- What: The Su-Swastha project aims to increase access to quality healthcare products at affordable prices.
- Objective: The project is a commercially viable, socially responsible business model aiming to educate and create awareness about health, especially targeting underserved populations in rural India.
- Scope: Its portfolio includes over the counter (OTC) products, addressing therapeutic areas such as: cough, cold and allergies; immunity and malnutrition; diabetic neuropathy; diarrhea; and dermatology.
- Details: The business broke even in its third year and is expected to turn profitable in its fourth year.
Su-Swastha programme aims to increase access to quality healthcare products at an affordable price in rural India, and to address the lack of healthcare infrastructure in rural areas.
India has a population of 1 billion with 70% of its population living in rural areas. Yet urban areas account for approximately 70% of the hospital beds and 80% of the doctors: healthcare institutions and expertise are generally difficult to access in rural areas. Rural areas in India also have an emerging middle class, with a disposable income expected to increase from USD 411 in 2010 to USD 631 by 2020.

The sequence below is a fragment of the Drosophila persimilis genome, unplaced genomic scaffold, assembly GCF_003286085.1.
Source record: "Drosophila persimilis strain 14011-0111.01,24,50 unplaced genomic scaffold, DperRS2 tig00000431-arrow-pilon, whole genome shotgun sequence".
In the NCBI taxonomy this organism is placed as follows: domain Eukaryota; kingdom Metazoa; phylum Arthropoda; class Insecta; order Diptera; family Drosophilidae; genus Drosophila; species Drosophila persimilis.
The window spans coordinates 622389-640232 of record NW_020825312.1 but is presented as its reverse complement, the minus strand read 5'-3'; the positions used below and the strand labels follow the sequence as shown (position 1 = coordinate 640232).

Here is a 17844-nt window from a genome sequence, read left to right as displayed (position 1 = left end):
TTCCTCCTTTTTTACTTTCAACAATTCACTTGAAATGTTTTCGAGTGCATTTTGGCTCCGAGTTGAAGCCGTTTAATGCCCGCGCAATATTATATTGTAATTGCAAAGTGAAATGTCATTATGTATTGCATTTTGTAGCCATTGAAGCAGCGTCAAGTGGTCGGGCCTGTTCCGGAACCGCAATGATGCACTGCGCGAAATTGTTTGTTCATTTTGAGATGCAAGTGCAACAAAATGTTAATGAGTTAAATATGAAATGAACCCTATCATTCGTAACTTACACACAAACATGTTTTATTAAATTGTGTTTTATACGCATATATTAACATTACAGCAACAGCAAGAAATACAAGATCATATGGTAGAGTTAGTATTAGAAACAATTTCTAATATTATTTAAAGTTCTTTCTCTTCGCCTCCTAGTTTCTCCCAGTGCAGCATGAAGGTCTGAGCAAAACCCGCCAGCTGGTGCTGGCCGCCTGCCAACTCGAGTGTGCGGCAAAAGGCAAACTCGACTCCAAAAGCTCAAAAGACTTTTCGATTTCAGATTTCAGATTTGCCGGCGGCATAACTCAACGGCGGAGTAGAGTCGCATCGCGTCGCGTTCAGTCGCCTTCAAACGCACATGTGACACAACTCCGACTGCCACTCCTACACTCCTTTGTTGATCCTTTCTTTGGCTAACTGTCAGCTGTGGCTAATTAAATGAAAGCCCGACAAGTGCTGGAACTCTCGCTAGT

Su-Swastha is a commercially viable, socially responsible business model aiming to educate and create awareness about health, especially targeting the people at the base of the income pyramid. It aims to increase access to quality healthcare products at affordable prices in rural India. Su-Swastha not only offers products, but also aims to empower patients and healthcare professionals in rural areas through community-level education. The pilot was implemented in small towns in Bihar and Uttar Pradesh, in eastern India. Its focus is on small ailments such as coughs and colds; women’s and children’s health; and “everyday health protection.”
Plans are being developed to work with Merck KGaA’s Biopharma business in order to expand the range of products targeting additional diseases, as the pilot has been scaled up throughout 2015. Merck KGaA is considering further scale-up by replicating this model in low- and middle-income countries where access to health is a challenge (e.g., Myanmar, Vietnam and Cambodia). After the conceptualisation of the project in 2013, 100 community-led meetings were conducted. In association with a non-governmental organisation, six health camps were organised on a pilot basis. In 2014, 101 community level meetings and 17 health camps were organised. In 2015, the number of community level meetings increased to 656 and health camps increased to 68. In 2016, until the first quarter, 172 community level meetings and 20 health camps have been organised, reaching about 40,000 people.
The business broke even in its third year and is expected to turn profitable in its fourth year. Activities will be expanded across India, reaching patients in extra-urban areas.